“Pfizer says they are making good progress with the development of the Covid-19 vaccine,” he said.

“Depending on clinical and regulatory success, and provided the vaccine is approved for use here in New Zealand by Medsafe, it is likely that multiple doses will be available to us in the first part of 2021.”

What is the vaccine?

Global drug giant Pfizer and German biotechnology company BioNTech are behind a group of candidates – BNT162b2 – who are among the pioneers in the worldwide vaccine race.

Research so far has shown that this virus boosts antibody and T cell responses to SARS-CoV-2, the virus that causes Covid-19.

T-cells are white blood cells that can attack cells infected with the SARS-CoV-2 virus, while antibodies are able to neutralize the virus so that they cannot infect cells when they are first infected.

Overall, you have a strong shield against the coronavirus.

As an RNA vaccine, this vaccine works by bringing genetic material into cells, before being encoded for specific proteins from the virus.

As of this week, the vaccine is in its third and final Phase III trial at more than 120 locations around the world, with 28,000 people having been given a second dose.

This month, the two companies launched rolling submissions to the European Medicines Agency, while Health Canada has begun a real-time review of its candidates.

Is this the only vaccine we can use?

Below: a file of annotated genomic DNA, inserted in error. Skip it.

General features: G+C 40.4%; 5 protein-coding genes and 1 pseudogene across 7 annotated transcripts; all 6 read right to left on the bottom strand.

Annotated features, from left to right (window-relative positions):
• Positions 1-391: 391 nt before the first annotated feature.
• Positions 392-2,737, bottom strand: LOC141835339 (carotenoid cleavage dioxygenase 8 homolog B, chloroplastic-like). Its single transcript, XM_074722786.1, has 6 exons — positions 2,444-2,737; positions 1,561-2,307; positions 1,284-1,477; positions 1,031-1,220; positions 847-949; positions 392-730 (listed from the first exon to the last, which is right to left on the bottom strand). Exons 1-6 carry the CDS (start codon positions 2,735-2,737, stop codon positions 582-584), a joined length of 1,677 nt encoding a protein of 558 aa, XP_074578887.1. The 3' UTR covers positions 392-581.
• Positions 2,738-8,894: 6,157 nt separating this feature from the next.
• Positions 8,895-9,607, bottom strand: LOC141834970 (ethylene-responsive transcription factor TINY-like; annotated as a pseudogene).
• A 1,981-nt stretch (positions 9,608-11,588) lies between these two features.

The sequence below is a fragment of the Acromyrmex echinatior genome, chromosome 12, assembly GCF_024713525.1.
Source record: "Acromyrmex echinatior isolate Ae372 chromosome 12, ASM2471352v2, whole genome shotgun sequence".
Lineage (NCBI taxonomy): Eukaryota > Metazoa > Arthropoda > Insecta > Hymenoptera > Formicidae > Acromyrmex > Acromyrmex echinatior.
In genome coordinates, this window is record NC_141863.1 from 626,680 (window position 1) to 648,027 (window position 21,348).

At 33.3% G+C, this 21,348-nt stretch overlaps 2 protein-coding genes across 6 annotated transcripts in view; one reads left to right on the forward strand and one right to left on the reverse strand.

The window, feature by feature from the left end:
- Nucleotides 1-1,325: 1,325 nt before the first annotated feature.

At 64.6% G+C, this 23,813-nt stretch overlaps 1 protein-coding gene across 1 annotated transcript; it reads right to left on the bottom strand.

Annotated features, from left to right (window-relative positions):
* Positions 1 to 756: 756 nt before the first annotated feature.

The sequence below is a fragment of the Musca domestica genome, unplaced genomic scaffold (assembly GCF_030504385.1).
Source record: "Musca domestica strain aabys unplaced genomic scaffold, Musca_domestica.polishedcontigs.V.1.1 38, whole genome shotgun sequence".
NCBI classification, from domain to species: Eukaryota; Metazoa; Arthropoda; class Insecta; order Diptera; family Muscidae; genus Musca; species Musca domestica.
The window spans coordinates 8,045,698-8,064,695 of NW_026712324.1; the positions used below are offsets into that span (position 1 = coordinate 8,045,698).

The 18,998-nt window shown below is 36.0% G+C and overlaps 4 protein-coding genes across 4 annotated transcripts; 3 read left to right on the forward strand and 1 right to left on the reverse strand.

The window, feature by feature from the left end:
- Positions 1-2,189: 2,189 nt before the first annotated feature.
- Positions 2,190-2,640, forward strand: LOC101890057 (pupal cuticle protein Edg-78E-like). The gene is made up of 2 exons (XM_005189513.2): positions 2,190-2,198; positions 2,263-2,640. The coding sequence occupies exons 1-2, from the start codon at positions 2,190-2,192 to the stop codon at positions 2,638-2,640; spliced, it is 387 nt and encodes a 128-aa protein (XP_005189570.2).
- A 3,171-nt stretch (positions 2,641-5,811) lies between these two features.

Professor Helen Petousis-Harris, University of Auckland vaccination specialist, said today’s announcement marks the first – and not the last, purchase agreement.

“There are still others on the table too,” he said.

Focus: How to stop the spread of the corona virus. Video / AP / Mark Mitchell

Australia, for example, has signed an agreement to mass-produce the University of Oxford and the AstraZeneca virus vector vaccine, ChAdOx1-S, also in Phase III trials.

It was shown to trigger a T cell response within 14 days of vaccination – and an antibody response within 28 days.

Like the influenza injections we are more used to, this is a viral vector vaccine, and uses a chunk of the pathogen to effectively stimulate an immune response against it.

Petousis-Harris said another pioneer was the LNP-encapsulated mRNA vaccine developed by the US National Institute of Allergy and Infectious Diseases and Massachusetts-based Moderna.

This month, eight groups received 17 vaccines in Phase III.